OK, the title’s not as dynamic as Camille Paglia’s Break, Blow, Burn, but I’m only an economist. Recently I’ve been trying to figure out several questions; including what do we mean by the stance of monetary policy, and what do we mean by a monetary shock? I suspect that at some deep level these are actually the same question, much as I suspect, “Does free will exist” and, “Is there such a thing as personal identity?” are the same question. This post is a reaction to some good comments I’ve received, and also an excellent new post by Nick Rowe. Don’t expect any final answers here, go to Nick’s post for specifics on VAR models.
Let’s work backwards from “cause.” Perhaps a monetary shock is a change in monetary policy that causes something or many things to happen. But that forces us to examine the thorny issue of what do we mean by “cause?” In a sense, monetary policy could be said to cause all nominal changes in the economy, and many real changes. After all, under a fiat money regime there is always some alternative monetary policy that would have prevented a nominal variable from changing. Thus if the price of zinc rises from $1.30 to $1.35 a pound, you could say the cause of the increase was the Fed’s refusal to use OMOs to peg the price of zinc at $1.30/oz. I think we can all agree that this is not a very useful view of causation. But this problem will creep in to some extent no matter how hard we try to pin down ’cause’.
Now let’s look at ‘stance’ and ‘shock’. By now you are sick of me telling you that interest rates don’t measure the stance of monetary policy. But why not? And why can’t I provide a definitive definition, if I’m so sure interest rates are wrong? Let’s consider three groups of possible indicators:
1. Interest rates and the monetary base
2. Exchange rates and the monetary aggregates
3. Inflation, NGDP growth and zinc prices
I’d like an indicator that always moves in one direction in response to a given change in the stance of monetary policy. That’s why I hate interest rates; tight money sometimes makes them rise, and sometimes makes them fall. So we can’t look at interest rates and identify the stance of policy. Ditto for the base, which might rise because we are monetizing the debt Zimbabwe style, or it might rise because we are accommodating a high demand for reserves at the zero bound, a la Japan since the late 1990s. That’s not to say that we can’t assume a given nudge in rates or the base leaves policy predictably tighter than a few minutes earlier. The problem is that we can’t look at rates or the base and tell whether policy is looser or tighter than 3 months ago, which makes it useless for projects like VAR studies. Nor does it help to look at rates relative to the natural rate, as the natural rate is highly unstable, and hard to estimate.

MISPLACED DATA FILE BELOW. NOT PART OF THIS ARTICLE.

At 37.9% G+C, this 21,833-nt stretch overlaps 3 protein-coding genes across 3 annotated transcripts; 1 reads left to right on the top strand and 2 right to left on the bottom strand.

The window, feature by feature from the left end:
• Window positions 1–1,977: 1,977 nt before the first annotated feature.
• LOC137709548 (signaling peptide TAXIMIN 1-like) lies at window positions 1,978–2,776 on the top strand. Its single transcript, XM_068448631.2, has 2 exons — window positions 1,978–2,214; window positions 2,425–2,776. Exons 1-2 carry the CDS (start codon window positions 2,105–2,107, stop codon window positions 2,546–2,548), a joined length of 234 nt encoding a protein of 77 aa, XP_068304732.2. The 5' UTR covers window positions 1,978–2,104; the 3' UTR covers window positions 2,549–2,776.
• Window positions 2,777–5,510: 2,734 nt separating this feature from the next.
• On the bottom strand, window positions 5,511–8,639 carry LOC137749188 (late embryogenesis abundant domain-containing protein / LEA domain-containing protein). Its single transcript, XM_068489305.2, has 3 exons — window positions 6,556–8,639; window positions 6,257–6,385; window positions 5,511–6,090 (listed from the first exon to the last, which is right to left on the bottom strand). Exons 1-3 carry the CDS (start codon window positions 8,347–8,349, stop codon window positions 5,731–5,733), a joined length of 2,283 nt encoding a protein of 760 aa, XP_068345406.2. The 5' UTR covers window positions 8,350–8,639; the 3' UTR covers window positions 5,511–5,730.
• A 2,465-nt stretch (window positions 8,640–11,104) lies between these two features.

The second group is better. In general, tight money will appreciate the exchange rate and reduce M2. But I’m not 100% sure that’s always true. Is it possible that tight money could lead to expectations of depression, and that expectations of depression could lead to lower future expected exchange rates, and that this would reduce the current value of the currency? Is it possible that tight money could lead to such uncertainty that people want to hold more M2, relative to other assets?
The last group seems safest, and the first two items in group #3 are also the indicators chosen by Ben Bernanke back in 2003. I can’t imagine a case where tight money raises either inflation, NGDP, or zinc prices. So at least in terms of direction of change, they seem completely reliable. One can think of the CPI as measuring the (inverse of the) value of money. That’s a nice definition of easy or tight money—changes in its purchasing power. NGDP is slightly more ungainly, the (inverse of the) share of national income that can be bought with a dollar bill.